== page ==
Q. Dear Twig: Do squirrels ever fall out of trees?
A.: Yes. And I base that, for starters, on two accounts. First, once, I was sitting in an oak tree, enjoying the fall (get it?) sunshine. Across the road an eastern gray squirrel had just climbed up a cedar tree. It got to the top. It tried to jump over the road to my oak. It missed. It plopped down next to the road in the grass, a plunge of a good (bad) 20 feet. Thankfully, though, it seemed unhurt. It ran to the oak and raced up the trunk. I cheered and gave it four thumbs up.
Second, last week, my brother Log said a falling fox squirrel just missed konking his wife Mrs. Log on the head. It fell, yep, out of a tree. "At first it stumbled around dazed," Log said, in the log that he logged in his log. But a few minutes later when he checked it was gone, apparently then OK.
How do they do it? A bushy tail like a parachute helps. A Cornell University fact sheet notes that the red squirrel (similar to but smaller and nuttier than the gray and fox) is "known to fall considerable distances with little or no apparent injury. When this happens, the squirrel extends its legs and flattens its body and tail, thereby reducing the speed of the fall." Yaiee!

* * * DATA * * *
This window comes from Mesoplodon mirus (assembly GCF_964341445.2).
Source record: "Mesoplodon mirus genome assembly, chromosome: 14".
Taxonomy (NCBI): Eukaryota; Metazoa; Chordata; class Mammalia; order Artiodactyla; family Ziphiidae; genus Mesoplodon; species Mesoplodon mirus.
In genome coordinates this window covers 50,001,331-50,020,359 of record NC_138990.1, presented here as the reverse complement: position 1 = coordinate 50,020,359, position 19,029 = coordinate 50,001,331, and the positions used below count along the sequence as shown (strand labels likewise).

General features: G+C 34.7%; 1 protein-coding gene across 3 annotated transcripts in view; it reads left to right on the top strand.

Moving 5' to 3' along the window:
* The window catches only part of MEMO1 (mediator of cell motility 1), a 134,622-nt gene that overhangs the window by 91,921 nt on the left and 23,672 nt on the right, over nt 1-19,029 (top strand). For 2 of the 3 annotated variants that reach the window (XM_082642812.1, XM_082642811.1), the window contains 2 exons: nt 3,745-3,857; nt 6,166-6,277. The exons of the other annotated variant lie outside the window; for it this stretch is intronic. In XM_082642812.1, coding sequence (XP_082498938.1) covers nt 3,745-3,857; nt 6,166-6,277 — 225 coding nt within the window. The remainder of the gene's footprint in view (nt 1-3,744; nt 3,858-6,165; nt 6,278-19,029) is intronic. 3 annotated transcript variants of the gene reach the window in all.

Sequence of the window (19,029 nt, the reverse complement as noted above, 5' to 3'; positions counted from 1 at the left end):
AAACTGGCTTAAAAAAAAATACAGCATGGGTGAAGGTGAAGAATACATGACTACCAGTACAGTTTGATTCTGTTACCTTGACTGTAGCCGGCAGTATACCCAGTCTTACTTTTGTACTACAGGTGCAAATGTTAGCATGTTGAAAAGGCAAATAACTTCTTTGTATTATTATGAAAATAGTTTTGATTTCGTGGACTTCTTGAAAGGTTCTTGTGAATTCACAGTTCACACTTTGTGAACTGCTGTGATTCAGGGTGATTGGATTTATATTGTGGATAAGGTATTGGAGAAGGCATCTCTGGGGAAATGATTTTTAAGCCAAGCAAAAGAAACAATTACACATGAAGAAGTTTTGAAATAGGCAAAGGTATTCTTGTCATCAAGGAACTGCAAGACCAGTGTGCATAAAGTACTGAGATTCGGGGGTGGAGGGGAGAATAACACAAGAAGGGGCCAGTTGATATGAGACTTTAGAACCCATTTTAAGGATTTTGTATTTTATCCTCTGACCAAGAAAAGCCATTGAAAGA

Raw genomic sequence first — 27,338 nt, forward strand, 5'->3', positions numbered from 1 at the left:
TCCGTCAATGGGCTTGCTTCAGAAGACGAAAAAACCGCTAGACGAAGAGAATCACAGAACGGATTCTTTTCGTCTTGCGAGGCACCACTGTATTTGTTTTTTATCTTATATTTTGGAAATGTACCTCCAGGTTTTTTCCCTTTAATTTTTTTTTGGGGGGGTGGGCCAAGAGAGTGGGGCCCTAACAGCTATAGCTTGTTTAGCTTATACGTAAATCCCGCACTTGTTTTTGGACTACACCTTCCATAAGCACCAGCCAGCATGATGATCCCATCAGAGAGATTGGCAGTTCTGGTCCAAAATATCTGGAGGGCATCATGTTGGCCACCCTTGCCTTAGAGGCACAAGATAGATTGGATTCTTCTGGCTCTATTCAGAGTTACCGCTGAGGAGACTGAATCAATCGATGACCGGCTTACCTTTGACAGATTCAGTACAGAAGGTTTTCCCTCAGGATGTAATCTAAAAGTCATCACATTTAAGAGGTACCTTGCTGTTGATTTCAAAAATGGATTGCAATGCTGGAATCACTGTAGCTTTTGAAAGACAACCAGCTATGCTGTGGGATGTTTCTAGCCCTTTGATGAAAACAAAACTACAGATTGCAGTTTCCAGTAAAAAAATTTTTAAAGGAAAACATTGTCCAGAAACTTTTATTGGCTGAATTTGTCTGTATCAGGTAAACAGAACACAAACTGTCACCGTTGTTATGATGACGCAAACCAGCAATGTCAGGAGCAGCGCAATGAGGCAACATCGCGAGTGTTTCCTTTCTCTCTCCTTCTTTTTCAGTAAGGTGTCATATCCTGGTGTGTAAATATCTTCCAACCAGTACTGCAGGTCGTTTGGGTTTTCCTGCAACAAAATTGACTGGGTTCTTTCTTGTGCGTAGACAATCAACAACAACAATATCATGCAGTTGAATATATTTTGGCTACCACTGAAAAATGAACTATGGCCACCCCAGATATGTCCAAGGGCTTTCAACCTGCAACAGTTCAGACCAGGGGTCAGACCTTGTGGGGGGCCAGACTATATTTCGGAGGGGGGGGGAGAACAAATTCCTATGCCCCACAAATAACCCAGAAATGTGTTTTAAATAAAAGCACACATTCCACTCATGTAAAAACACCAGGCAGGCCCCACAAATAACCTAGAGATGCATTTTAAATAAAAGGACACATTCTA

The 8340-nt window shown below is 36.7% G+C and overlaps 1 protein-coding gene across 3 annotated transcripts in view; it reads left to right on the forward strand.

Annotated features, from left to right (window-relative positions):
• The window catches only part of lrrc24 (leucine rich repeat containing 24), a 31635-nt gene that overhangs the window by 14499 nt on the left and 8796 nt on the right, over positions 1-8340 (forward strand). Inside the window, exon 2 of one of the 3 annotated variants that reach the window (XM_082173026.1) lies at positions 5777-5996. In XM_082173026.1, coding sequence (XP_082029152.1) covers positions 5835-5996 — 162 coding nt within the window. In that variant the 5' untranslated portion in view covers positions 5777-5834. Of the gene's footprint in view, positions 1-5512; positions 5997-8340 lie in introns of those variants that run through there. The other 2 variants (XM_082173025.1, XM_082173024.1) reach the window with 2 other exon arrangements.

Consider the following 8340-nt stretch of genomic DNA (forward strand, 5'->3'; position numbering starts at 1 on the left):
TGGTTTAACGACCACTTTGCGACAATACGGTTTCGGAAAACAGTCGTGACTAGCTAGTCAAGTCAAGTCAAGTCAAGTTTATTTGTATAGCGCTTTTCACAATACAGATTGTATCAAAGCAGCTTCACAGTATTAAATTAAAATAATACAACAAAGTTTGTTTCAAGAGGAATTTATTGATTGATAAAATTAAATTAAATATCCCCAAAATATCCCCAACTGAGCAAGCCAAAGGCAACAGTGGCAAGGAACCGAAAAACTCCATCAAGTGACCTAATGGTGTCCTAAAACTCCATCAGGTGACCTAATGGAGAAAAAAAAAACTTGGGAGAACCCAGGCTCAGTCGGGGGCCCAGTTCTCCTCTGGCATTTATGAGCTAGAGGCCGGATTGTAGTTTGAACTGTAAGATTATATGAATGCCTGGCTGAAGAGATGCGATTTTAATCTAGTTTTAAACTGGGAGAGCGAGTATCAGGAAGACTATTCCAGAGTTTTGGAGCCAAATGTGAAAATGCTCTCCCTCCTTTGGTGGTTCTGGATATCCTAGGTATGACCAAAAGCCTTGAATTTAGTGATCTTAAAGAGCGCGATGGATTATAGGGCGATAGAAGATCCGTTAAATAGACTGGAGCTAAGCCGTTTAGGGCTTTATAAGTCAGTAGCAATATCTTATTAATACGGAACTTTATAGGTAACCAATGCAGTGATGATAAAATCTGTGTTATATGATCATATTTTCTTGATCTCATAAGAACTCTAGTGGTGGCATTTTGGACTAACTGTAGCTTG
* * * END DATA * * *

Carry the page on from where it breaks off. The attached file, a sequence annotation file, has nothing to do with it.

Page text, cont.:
Best not try this at home.
P.S. Another type of tree squirrel actually chooses to fall! Flying squirrels jump then glide!
Notes: Find the Cornell University fact sheet, "Tree Squirrels," at http://wildlifecontrol.info/ccewdmp/Publications/Squirrel_factsheet.pdf. For short, sweet, nicely presented details about the eastern gray squirrel, fox squirrel, red squirrel and southern flying squirrel, go here — http://www.dnr.state.oh.us/Home/species_a_to_z/AZMammals/tabid/17912/Default.aspx — then click on the link for each species. Blatant promotion: Twig's new book, Hairy Blenny and the Monkeyface Prickleback, has just come out. Get details (what it's about, how to buy it) (hint: it's cheap!) (in price but not quality!) (nope, that's high!) at http://www.ag.ohio-state.edu/~news/storyhp?id=4346.
"Smart Stuff with Twig Walkingstick," published by The Ohio State University College of Food, Agricultural, and Environmental Sciences — specifically, by the Ohio Agricultural Research and Development Center (OARDC) and Ohio State University Extension, the research and outreach arms, respectively, of the College — is a weekly column for children about science, nature, farming and the environment. It's written at a 4th-grade reading level. For details, to ask Twig a question, and/or to receive the column free by mail or e-mail, contact Kurt Knebusch, CommTech, OSU/OARDC,1680 Madison Ave., Wooster, OH 44691, email@example.com, (330) 263-3776. Online at http://extension.osu.edu/~news/archive.php?series=science.